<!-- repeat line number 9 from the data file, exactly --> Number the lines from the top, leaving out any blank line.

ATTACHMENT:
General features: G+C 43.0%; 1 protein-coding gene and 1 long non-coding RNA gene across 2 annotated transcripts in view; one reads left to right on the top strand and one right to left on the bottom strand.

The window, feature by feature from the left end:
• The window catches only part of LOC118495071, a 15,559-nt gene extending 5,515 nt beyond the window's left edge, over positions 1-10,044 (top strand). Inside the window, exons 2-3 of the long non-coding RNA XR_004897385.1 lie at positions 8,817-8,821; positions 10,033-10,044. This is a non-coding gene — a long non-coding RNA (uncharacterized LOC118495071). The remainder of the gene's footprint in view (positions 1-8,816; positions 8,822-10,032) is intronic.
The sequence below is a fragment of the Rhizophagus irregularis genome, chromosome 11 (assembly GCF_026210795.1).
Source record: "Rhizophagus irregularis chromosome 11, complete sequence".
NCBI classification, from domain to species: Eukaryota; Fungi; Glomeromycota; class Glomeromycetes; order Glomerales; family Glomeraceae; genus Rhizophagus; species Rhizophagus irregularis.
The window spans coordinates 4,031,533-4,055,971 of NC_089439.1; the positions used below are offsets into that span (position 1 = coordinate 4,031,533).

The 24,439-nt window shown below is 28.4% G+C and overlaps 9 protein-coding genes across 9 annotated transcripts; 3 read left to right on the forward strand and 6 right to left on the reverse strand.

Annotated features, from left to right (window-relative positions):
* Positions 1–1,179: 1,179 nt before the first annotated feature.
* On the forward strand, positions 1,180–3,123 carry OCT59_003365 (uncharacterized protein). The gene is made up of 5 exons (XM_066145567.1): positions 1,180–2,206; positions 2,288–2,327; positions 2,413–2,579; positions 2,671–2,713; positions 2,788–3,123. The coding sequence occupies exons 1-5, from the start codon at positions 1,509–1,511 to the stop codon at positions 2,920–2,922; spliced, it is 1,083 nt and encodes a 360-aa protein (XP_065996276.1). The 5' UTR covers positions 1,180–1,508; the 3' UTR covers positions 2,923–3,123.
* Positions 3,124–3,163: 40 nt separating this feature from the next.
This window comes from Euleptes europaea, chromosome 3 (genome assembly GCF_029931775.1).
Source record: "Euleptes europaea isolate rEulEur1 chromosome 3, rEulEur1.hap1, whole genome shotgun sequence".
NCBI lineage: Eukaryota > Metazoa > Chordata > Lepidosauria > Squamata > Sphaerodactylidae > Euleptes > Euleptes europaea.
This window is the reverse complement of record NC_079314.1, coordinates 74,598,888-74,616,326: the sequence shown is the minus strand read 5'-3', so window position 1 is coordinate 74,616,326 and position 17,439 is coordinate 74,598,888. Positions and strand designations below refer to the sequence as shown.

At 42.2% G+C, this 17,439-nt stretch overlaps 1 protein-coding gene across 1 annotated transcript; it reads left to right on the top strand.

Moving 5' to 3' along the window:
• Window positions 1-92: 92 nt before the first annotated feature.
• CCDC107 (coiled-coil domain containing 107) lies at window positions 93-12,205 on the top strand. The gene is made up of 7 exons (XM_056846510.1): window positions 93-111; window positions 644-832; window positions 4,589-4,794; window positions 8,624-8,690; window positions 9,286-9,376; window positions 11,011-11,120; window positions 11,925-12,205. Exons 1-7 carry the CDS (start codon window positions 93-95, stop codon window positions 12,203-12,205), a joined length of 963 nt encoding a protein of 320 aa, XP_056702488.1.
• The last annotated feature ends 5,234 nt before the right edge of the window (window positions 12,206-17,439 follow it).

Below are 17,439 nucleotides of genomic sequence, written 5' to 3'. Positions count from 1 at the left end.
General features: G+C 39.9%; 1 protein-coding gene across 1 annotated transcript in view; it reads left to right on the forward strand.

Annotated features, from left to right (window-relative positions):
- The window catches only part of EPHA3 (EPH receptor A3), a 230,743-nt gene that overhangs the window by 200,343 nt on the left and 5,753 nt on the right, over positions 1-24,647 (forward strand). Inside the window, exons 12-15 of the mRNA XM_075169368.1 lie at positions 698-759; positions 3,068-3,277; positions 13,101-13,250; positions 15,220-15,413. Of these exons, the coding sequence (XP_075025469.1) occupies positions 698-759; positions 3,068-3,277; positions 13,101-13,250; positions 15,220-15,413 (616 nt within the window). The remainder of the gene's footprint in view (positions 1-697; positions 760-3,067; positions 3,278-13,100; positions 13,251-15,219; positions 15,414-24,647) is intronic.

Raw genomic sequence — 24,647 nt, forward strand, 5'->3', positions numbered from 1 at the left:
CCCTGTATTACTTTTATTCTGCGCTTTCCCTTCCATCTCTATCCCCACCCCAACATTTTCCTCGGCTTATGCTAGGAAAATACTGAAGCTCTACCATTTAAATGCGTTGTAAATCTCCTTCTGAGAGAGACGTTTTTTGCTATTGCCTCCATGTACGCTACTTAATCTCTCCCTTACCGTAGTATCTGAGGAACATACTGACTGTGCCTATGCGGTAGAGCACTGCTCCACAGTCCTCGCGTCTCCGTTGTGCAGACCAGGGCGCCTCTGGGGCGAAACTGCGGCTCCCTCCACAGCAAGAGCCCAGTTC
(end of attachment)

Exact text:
Annotated features, from left to right (window-relative positions):